The real story about fake news
Illustration: Rebecca Zisser / Axios
The hype around Russia's involvement in the elections and fake news is complicated.
The bottom line: Fake news is only going to get worse. Earlier this year, Axios outlined a number of ways fake news creators are becoming more creative in the face of efforts to stamp them out, often pivoting from circulating their own misleading stories to developing sophisticated techniques that manipulate real news.
Here are some truths around the topic:
- It's nearly impossible to sway an election with the amount of money we've so far uncovered from Russian spending. If there were no debates, hundreds of millions of other ad money not spent, no campaign visits etc., then perhaps the pool of money we've uncovered so far on Facebook, Twitter, Google etc. could sway opinions. But what we've uncovered thus far is way too small to have done this alone. (Mark Penn has a column about this in the WSJ.) However, Russian fake news spread by bots through organic posts could've had a much larger impact, and we're still uncovering details about those efforts.
- Fake news isn't illegal, but it can be weaponized: There's no law that says the spreading of false information is technically illegal. Internet libel laws are not very strong in the U.S. and the government only has jurisdiction over illegal content (like child pornography), which the FCC regulates, or clickbait scams, which the FTC regulates.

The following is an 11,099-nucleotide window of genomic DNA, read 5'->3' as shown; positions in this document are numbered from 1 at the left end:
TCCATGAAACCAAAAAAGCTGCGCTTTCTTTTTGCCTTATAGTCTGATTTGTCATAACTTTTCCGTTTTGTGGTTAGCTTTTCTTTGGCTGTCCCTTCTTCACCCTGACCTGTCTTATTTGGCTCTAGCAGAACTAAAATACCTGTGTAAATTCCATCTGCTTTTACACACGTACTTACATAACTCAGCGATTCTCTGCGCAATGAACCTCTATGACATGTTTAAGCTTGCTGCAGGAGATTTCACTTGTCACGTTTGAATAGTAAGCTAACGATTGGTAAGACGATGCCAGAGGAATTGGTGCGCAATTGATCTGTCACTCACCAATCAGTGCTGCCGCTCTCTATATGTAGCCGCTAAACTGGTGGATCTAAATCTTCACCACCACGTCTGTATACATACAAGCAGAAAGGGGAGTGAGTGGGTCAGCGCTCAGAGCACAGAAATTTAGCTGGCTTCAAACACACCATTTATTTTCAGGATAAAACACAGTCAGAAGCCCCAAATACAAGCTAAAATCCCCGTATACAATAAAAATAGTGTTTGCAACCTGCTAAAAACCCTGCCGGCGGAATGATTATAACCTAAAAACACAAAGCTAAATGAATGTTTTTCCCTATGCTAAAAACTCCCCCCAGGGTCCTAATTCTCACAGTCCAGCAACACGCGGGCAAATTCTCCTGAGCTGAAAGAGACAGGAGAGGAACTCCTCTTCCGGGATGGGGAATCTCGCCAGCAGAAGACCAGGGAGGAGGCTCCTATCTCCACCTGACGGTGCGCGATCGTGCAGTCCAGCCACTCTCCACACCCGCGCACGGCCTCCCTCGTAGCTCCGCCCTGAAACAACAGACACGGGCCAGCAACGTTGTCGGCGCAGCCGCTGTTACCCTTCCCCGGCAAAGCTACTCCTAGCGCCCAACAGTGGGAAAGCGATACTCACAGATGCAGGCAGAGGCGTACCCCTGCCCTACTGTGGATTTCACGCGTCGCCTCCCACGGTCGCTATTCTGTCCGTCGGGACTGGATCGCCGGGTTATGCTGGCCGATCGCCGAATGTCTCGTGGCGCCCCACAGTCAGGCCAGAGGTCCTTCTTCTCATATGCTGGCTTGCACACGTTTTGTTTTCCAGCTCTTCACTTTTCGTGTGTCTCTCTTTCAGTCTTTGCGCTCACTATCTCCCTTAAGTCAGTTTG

- The tech platforms mostly define fake news as financial hoaxes: Most tech platforms take action on content that leads to false commercialization or "hoaxes," things like diet pill scams or clickbait. A lot of fake news sites that are removed on Facebook are hoaxes, as Facebook's Sheryl Sandberg emphasized in her interviewwith Axios two weeks ago. Ryan Goodman and Justin Hendrix have a good list that shows the scale of Facebook's organic fake news problem.
- Fake news perpetrators have a lot of financial incentives to create fake news that has nothing to do with politics: Any content that caters to emotions is more likely to be engaged with, and thus is easier to monetize from an advertising perspective. BuzzFeed's recent piece about overseas content farms making money off fake content is a good example.
- This isn't just a Russia problem: A lot of cheap information and fake news is created in other countries and right here in the United States. While it's troubling that a foreign entity could've utilized tech platforms to illegally buy ads or produce fake content to sway our elections, the prevalence of false or misleading information being peddled by U.S. citizens or citizens around the world is also a problem. For example, The Daily Beast reported last night that a company owned by a man on Staten Island provided internet infrastructure services for a Kremlin propaganda and fake news site.